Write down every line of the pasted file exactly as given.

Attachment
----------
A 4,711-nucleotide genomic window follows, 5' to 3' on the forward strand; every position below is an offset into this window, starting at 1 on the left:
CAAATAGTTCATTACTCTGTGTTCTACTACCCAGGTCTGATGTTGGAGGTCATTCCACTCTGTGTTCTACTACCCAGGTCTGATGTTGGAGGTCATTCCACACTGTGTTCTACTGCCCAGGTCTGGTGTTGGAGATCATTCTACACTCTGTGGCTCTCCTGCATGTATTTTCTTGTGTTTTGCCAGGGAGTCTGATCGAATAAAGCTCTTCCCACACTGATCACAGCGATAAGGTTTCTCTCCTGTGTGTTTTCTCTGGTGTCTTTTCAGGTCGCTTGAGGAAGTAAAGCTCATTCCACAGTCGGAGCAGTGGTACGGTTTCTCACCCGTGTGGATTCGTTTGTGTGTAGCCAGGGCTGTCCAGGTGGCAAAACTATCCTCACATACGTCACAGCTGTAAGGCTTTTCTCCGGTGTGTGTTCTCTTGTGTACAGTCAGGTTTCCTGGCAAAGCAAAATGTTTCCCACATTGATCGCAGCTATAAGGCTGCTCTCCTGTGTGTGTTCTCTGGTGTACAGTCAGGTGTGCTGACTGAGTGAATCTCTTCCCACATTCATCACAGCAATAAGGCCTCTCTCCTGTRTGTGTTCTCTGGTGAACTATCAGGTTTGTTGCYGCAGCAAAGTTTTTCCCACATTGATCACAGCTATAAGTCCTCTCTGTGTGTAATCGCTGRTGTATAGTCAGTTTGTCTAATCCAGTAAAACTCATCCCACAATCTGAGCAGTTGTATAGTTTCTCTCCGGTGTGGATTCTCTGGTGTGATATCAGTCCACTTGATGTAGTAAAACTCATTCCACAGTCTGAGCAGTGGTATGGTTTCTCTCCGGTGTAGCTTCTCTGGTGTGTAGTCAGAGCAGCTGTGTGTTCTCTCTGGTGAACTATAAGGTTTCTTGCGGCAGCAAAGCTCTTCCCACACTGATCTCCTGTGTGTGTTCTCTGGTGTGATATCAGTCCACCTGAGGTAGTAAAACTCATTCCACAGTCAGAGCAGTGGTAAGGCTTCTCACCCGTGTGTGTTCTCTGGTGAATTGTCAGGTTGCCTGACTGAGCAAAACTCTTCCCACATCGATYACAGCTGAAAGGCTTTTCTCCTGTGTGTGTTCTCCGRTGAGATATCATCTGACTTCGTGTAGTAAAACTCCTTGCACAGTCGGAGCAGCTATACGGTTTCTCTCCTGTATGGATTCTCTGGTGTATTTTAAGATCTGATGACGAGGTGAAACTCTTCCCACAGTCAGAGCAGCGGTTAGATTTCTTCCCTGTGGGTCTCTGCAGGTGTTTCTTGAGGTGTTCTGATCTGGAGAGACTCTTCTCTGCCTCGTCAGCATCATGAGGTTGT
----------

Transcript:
A 4,711-nucleotide genomic window follows, 5' to 3' on the forward strand; every position below is an offset into this window, starting at 1 on the left:
CAAATAGTTCATTACTCTGTGTTCTACTACCCAGGTCTGATGTTGGAGGTCATTCCACTCTGTGTTCTACTACCCAGGTCTGATGTTGGAGGTCATTCCACACTGTGTTCTACTGCCCAGGTCTGGTGTTGGAGATCATTCTACACTCTGTGGCTCTCCTGCATGTATTTTCTTGTGTTTTGCCAGGGAGTCTGATCGAATAAAGCTCTTCCCACACTGATCACAGCGATAAGGTTTCTCTCCTGTGTGTTTTCTCTGGTGTCTTTTCAGGTCGCTTGAGGAAGTAAAGCTCATTCCACAGTCGGAGCAGTGGTACGGTTTCTCACCCGTGTGGATTCGTTTGTGTGTAGCCAGGGCTGTCCAGGTGGCAAAACTATCCTCACATACGTCACAGCTGTAAGGCTTTTCTCCGGTGTGTGTTCTCTTGTGTACAGTCAGGTTTCCTGGCAAAGCAAAATGTTTCCCACATTGATCGCAGCTATAAGGCTGCTCTCCTGTGTGTGTTCTCTGGTGTACAGTCAGGTGTGCTGACTGAGTGAATCTCTTCCCACATTCATCACAGCAATAAGGCCTCTCTCCTGTRTGTGTTCTCTGGTGAACTATCAGGTTTGTTGCYGCAGCAAAGTTTTTCCCACATTGATCACAGCTATAAGTCCTCTCTGTGTGTAATCGCTGRTGTATAGTCAGTTTGTCTAATCCAGTAAAACTCATCCCACAATCTGAGCAGTTGTATAGTTTCTCTCCGGTGTGGATTCTCTGGTGTGATATCAGTCCACTTGATGTAGTAAAACTCATTCCACAGTCTGAGCAGTGGTATGGTTTCTCTCCGGTGTAGCTTCTCTGGTGTGTAGTCAGAGCAGCTGTGTGTTCTCTCTGGTGAACTATAAGGTTTCTTGCGGCAGCAAAGCTCTTCCCACACTGATCTCCTGTGTGTGTTCTCTGGTGTGATATCAGTCCACCTGAGGTAGTAAAACTCATTCCACAGTCAGAGCAGTGGTAAGGCTTCTCACCCGTGTGTGTTCTCTGGTGAATTGTCAGGTTGCCTGACTGAGCAAAACTCTTCCCACATCGATYACAGCTGAAAGGCTTTTCTCCTGTGTGTGTTCTCCGRTGAGATATCATCTGACTTCGTGTAGTAAAACTCCTTGCACAGTCGGAGCAGCTATACGGTTTCTCTCCTGTATGGATTCTCTGGTGTATTTTAAGATCTGATGACGAGGTGAAACTCTTCCCACAGTCAGAGCAGCGGTTAGATTTCTTCCCTGTGGGTCTCTGCAGGTGTTTCTTGAGGTGTTCTGATCTGGAGAGACTCTTCTCTGCCTCGTCAGCATCATGAGGTTGT